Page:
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How to prevent IP's being assigned on ingress network

I am trying to setup an overlay network.

My network gateway is

I have some other servers on this network and I am worried that if I provide a cidr of, then IP’s that are already in use will be assigned.

Is it possible to provide a cidr of but then give a list of IP’s that are not to be used?


You simply exclude already occupied ip adresses using --aux-address when creating the ingress network (after deleting the existing one → there can only be one!)

docker network create --ingress --aux-address="host1=192.168.10.x" --aux-address="host2==192.168.10.y" --aux-address="host3=192.168.10.z" ....

Note: I am afraid this is not the right approach to “bridge” docker containers into a local lan. If this is what you end goal ist, then you might want to use the forum search with the term MACVLAN.

@meyay Wonderful, thanks for your help and quick response.

@meyay Hi again, not sure if I am doing something wrong. I have issued the following command to create a new ingress network

docker network create   --driver overlay   --ingress   --subnet=   --gateway=   --opt   --aux-address="switch="   --aux-address="switch2="   --aux-address="cloud1="   --aux-address="cloud2="   --aux-address="cloud3="   --aux-address="cloud4="   --aux-address="host25="   --aux-address="host26="   --aux-address="host27="   --aux-address="host28="   --aux-address="host29="   --aux-address="host30="   --aux-address="host31="   --aux-address="host32="   --aux-address="host33="   --aux-address="host34="   --aux-address="host35="   --aux-address="mail="   --aux-address="gitlab="   --aux-address="host1="   --aux-address="host2="   --aux-address="host3="   --aux-address="host4="   --aux-address="host5="   --aux-address="host6="   --aux-address="host7="   --aux-address="host8="   --aux-address="host9="   --aux-address="host10="   --aux-address="host11="   --aux-address="host12="   --aux-address="host13="   --aux-address="host14="   --aux-address="host15="   --aux-address="host16="   --aux-address="host17="   --aux-address="host18="   --aux-address="host19="   --aux-address="host20="   --aux-address="host21="   --aux-address="host22="   --aux-address="host23="   --aux-address="host24=" ingress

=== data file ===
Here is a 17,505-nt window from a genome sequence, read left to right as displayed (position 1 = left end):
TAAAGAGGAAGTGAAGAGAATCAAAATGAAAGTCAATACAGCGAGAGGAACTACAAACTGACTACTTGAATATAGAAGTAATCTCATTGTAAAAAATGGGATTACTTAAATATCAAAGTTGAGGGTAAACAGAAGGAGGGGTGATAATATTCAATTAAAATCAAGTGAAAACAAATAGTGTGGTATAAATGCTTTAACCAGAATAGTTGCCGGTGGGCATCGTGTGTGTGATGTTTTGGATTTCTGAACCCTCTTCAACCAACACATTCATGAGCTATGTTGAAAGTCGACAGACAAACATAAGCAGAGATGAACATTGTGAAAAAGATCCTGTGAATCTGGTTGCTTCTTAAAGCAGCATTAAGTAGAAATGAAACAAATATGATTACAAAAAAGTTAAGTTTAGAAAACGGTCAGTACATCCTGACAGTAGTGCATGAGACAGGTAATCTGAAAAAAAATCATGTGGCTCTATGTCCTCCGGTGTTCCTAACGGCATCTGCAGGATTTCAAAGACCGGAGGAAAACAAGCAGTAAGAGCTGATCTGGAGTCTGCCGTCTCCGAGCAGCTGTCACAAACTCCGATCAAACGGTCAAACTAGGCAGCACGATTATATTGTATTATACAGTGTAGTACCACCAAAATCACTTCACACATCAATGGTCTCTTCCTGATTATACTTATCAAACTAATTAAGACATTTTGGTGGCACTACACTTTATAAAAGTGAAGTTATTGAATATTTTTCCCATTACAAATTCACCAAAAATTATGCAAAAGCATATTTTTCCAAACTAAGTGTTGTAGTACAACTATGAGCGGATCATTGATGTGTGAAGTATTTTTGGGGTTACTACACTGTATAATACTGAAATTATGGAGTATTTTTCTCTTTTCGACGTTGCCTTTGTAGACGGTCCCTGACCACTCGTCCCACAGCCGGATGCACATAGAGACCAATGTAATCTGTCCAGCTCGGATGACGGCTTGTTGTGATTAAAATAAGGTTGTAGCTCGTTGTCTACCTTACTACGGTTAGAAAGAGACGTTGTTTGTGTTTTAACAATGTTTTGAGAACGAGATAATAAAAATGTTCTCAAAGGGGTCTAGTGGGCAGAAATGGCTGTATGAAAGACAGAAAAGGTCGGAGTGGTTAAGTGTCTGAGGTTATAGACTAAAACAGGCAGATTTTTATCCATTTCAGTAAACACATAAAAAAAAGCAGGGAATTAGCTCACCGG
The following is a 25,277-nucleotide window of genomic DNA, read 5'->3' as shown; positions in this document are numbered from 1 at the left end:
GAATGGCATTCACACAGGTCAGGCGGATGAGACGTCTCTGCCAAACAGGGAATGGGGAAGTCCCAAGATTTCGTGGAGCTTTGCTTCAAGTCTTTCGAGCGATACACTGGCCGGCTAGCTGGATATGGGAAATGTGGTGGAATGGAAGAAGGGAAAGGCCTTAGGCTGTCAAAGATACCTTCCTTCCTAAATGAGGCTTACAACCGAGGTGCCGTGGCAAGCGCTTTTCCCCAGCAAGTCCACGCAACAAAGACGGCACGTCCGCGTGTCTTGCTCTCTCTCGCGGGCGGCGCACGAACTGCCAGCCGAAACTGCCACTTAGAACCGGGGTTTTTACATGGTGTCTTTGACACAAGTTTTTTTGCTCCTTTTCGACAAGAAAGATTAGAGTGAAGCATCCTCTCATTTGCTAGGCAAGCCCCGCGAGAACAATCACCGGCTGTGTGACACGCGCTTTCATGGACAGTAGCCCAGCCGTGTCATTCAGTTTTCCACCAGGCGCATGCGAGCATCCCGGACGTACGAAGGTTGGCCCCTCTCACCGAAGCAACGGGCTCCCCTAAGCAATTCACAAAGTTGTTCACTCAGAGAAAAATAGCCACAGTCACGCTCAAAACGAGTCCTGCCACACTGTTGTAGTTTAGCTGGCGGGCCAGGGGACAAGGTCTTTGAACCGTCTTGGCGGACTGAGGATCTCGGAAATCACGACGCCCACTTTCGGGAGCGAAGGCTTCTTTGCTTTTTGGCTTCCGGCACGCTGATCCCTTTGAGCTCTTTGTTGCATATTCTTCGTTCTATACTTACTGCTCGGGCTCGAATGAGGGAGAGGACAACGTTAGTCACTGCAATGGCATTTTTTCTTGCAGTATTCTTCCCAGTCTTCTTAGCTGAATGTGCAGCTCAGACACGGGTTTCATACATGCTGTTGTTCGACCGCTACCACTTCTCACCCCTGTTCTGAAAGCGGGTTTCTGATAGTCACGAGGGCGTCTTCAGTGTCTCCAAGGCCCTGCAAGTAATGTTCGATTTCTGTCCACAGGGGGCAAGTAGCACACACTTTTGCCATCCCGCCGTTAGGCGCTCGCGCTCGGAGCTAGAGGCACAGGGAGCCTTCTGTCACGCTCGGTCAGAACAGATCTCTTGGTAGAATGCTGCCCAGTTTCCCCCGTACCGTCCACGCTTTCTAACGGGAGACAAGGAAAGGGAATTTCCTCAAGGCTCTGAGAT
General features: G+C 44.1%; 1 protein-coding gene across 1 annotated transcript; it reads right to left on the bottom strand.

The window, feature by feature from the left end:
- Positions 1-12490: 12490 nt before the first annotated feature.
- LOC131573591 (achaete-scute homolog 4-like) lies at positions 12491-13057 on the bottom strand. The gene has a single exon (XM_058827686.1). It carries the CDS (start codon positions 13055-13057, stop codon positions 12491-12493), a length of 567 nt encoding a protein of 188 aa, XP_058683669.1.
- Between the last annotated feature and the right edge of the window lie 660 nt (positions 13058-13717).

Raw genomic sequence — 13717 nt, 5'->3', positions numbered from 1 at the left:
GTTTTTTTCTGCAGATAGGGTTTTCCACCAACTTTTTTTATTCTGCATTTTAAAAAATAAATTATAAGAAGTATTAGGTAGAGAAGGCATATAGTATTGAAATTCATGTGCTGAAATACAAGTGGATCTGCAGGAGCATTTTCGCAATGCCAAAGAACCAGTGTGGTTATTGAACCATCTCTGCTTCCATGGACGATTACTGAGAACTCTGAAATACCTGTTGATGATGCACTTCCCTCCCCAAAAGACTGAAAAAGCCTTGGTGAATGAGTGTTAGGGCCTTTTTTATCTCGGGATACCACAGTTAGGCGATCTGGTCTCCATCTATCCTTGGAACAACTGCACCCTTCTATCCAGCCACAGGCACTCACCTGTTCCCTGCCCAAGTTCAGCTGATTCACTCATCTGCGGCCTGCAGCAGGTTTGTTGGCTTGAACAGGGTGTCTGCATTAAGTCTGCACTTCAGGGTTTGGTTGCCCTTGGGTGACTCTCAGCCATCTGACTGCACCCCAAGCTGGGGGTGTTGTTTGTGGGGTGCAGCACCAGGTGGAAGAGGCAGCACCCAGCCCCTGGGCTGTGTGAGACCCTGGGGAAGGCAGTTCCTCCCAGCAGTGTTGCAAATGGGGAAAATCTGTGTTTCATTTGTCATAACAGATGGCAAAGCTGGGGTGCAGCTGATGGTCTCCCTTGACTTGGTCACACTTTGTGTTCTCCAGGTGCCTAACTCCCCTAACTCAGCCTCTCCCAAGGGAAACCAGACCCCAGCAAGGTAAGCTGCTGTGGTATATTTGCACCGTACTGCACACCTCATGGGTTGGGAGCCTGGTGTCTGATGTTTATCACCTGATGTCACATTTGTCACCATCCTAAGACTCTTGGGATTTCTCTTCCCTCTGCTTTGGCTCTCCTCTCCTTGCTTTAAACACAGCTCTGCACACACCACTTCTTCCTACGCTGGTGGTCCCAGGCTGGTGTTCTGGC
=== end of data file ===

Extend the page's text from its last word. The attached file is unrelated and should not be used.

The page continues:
docker network ls

NETWORK ID     NAME                      DRIVER    SCOPE
706c92c0d2c4   bridge                    bridge    local
dd1ccaef4306   docker_gwbridge           bridge    local
75e56fab728e   host                      host      local
jcaj51p5k695   ingress                   overlay   swarm
cb004525f3ad   none                      null      local
ymgzvg78qx6m   portainer_agent_network   overlay   swarm

and I have created a simple nginx service with port 80 exposed, which has been issued address

When I try to access I don’t get a response and I am also unable to ping the address.

My setup is ProxMox running on a home lab server, which has a host address of A Ubuntu 18.04 VM running on IP, which is where my single node docker swarm is located.

The Nginx container is running, I can attach to it and curl nginx on http://localhost

The clue I can find to something being wrong, is that in the nginx container network description it gives the following information

Network	IP Address	Gateway	MAC Address	Actions
ingress	-	02:42:c0:a8:0a:07	

As you can see according to the above, a gateway has not been provided to the container by ingress.

Any ideas what might be wrong and how I might even start debugging the issue.

Just to be sure: your use-case is that you want the ingress network to share the subnet and ip-range of one of your local lans, but you want exclude ips that are already in use.